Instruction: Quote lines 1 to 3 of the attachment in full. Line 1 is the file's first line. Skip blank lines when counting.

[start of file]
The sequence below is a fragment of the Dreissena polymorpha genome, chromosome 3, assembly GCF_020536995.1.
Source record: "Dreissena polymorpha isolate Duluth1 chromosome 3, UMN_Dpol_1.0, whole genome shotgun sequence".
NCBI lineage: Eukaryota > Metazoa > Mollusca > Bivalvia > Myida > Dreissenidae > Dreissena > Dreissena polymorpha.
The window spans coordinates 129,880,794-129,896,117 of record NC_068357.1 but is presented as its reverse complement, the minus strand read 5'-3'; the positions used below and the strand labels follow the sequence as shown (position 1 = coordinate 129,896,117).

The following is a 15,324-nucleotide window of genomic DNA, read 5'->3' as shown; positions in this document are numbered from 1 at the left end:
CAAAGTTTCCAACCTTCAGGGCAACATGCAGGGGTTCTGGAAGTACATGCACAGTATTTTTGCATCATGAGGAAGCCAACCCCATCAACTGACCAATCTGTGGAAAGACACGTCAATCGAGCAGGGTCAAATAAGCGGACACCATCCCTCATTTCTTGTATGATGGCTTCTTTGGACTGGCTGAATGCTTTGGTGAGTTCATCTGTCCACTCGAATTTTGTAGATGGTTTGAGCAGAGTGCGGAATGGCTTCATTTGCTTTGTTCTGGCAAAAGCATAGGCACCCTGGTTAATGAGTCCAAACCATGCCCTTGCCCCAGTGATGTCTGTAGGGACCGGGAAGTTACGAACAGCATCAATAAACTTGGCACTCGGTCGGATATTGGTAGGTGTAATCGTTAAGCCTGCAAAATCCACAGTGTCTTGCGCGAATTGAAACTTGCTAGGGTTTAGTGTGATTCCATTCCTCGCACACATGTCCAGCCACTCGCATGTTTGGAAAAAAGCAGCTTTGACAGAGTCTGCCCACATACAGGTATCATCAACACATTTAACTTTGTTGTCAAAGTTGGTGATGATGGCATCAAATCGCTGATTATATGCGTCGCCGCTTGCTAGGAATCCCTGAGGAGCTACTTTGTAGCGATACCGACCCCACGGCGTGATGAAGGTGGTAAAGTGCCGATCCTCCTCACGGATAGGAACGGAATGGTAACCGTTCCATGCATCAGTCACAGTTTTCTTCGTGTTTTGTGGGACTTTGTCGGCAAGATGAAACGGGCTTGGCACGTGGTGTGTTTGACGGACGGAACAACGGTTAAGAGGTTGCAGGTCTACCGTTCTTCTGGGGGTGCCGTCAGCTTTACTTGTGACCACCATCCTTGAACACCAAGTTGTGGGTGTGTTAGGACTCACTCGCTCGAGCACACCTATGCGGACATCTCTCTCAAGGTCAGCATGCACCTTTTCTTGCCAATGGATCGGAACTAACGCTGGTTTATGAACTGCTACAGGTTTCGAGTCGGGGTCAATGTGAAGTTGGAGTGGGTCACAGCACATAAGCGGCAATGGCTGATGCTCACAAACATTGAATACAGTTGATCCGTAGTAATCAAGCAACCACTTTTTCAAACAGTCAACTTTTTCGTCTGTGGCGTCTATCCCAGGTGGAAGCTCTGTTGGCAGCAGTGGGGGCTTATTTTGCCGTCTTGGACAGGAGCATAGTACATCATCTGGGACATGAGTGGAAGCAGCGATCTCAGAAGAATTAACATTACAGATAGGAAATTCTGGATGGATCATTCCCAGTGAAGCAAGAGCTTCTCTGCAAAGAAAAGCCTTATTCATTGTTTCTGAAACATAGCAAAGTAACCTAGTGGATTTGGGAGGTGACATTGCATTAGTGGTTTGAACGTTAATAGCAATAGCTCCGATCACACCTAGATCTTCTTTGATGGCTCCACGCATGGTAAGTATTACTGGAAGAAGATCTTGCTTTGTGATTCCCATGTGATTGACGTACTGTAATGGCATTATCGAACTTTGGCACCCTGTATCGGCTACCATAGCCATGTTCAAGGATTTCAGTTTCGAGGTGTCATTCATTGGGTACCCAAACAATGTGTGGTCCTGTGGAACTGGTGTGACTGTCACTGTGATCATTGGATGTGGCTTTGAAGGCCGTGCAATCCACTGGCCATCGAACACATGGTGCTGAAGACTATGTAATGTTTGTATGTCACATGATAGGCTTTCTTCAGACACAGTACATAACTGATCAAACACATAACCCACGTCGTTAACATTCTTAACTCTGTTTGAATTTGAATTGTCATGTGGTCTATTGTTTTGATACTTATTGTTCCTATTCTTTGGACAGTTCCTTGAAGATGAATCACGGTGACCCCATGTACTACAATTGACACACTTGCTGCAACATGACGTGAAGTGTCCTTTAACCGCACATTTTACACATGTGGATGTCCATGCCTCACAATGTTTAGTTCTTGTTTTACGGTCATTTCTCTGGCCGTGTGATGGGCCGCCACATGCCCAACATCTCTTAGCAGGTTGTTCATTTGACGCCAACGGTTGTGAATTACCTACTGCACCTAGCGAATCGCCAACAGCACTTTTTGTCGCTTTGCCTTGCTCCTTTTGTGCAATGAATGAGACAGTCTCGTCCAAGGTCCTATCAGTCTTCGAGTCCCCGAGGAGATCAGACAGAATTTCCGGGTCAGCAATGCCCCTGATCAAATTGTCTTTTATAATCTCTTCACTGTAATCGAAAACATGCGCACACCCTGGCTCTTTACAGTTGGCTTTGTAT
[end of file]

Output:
The sequence below is a fragment of the Dreissena polymorpha genome, chromosome 3, assembly GCF_020536995.1.
Source record: "Dreissena polymorpha isolate Duluth1 chromosome 3, UMN_Dpol_1.0, whole genome shotgun sequence".
NCBI lineage: Eukaryota > Metazoa > Mollusca > Bivalvia > Myida > Dreissenidae > Dreissena > Dreissena polymorpha.